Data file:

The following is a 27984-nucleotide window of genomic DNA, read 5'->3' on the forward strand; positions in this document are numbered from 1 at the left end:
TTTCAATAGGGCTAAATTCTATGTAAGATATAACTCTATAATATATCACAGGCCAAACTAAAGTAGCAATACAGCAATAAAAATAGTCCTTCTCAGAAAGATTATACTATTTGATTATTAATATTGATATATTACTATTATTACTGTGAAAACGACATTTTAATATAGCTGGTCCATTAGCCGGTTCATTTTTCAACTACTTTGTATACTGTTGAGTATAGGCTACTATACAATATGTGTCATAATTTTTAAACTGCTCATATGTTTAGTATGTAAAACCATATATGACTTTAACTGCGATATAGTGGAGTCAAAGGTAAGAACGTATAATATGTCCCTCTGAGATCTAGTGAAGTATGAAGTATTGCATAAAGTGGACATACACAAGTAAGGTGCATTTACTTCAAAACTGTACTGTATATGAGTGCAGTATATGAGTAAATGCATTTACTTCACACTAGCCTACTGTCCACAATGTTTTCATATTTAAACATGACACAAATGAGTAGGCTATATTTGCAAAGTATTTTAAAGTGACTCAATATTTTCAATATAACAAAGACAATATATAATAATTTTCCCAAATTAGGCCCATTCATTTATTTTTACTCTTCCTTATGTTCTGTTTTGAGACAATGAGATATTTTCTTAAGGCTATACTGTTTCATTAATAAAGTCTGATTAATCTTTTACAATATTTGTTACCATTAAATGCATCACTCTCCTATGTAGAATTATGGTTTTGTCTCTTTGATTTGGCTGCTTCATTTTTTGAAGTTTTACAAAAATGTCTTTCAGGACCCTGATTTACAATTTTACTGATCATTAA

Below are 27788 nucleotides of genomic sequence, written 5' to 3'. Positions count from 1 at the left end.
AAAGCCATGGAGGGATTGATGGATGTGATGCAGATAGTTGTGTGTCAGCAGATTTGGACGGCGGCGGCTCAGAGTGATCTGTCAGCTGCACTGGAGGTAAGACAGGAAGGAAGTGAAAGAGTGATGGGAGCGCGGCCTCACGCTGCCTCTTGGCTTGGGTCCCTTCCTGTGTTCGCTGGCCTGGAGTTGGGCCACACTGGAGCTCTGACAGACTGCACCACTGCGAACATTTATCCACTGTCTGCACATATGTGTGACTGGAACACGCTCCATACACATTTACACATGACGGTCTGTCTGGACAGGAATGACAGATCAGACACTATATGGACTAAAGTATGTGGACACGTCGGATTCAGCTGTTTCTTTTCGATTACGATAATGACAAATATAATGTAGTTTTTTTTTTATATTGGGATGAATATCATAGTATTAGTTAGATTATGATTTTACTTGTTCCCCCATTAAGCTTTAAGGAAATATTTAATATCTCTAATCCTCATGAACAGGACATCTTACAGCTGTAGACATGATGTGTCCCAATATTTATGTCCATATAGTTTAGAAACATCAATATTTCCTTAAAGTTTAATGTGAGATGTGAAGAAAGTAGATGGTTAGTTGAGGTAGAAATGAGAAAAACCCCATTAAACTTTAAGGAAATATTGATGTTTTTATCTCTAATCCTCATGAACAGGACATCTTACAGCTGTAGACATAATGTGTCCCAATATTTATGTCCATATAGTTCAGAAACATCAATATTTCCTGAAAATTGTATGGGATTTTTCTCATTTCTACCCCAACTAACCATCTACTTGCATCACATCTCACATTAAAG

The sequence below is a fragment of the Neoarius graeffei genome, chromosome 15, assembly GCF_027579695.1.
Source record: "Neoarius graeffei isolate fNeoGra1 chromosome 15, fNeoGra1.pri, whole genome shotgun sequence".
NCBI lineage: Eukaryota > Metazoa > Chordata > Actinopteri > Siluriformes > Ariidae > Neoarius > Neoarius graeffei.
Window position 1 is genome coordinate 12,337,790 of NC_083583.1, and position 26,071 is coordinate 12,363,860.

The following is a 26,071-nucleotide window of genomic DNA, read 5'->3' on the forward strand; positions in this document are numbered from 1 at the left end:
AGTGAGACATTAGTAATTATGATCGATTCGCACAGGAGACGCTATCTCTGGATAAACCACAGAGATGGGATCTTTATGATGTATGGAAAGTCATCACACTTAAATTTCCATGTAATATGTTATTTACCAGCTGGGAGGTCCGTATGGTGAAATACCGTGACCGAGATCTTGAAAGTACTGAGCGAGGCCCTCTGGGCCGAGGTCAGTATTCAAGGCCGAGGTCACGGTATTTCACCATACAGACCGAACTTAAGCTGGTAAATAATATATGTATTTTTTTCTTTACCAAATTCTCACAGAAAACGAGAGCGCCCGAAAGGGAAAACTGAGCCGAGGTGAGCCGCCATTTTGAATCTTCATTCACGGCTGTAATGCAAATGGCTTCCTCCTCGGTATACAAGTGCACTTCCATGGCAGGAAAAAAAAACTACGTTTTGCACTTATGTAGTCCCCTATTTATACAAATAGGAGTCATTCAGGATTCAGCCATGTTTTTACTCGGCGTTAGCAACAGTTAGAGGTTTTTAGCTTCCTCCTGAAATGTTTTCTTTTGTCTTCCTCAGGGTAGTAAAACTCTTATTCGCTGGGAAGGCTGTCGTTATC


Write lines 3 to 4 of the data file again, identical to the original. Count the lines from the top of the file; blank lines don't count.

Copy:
Below are 27788 nucleotides of genomic sequence, written 5' to 3'. Positions count from 1 at the left end.
AAAGCCATGGAGGGATTGATGGATGTGATGCAGATAGTTGTGTGTCAGCAGATTTGGACGGCGGCGGCTCAGAGTGATCTGTCAGCTGCACTGGAGGTAAGACAGGAAGGAAGTGAAAGAGTGATGGGAGCGCGGCCTCACGCTGCCTCTTGGCTTGGGTCCCTTCCTGTGTTCGCTGGCCTGGAGTTGGGCCACACTGGAGCTCTGACAGACTGCACCACTGCGAACATTTATCCACTGTCTGCACATATGTGTGACTGGAACACGCTCCATACACATTTACACATGACGGTCTGTCTGGACAGGAATGACAGATCAGACACTATATGGACTAAAGTATGTGGACACGTCGGATTCAGCTGTTTCTTTTCGATTACGATAATGACAAATATAATGTAGTTTTTTTTTTATATTGGGATGAATATCATAGTATTAGTTAGATTATGATTTTACTTGTTCCCCCATTAAGCTTTAAGGAAATATTTAATATCTCTAATCCTCATGAACAGGACATCTTACAGCTGTAGACATGATGTGTCCCAATATTTATGTCCATATAGTTTAGAAACATCAATATTTCCTTAAAGTTTAATGTGAGATGTGAAGAAAGTAGATGGTTAGTTGAGGTAGAAATGAGAAAAACCCCATTAAACTTTAAGGAAATATTGATGTTTTTATCTCTAATCCTCATGAACAGGACATCTTACAGCTGTAGACATAATGTGTCCCAATATTTATGTCCATATAGTTCAGAAACATCAATATTTCCTGAAAATTGTATGGGATTTTTCTCATTTCTACCCCAACTAACCATCTACTTGCATCACATCTCACATTAAAG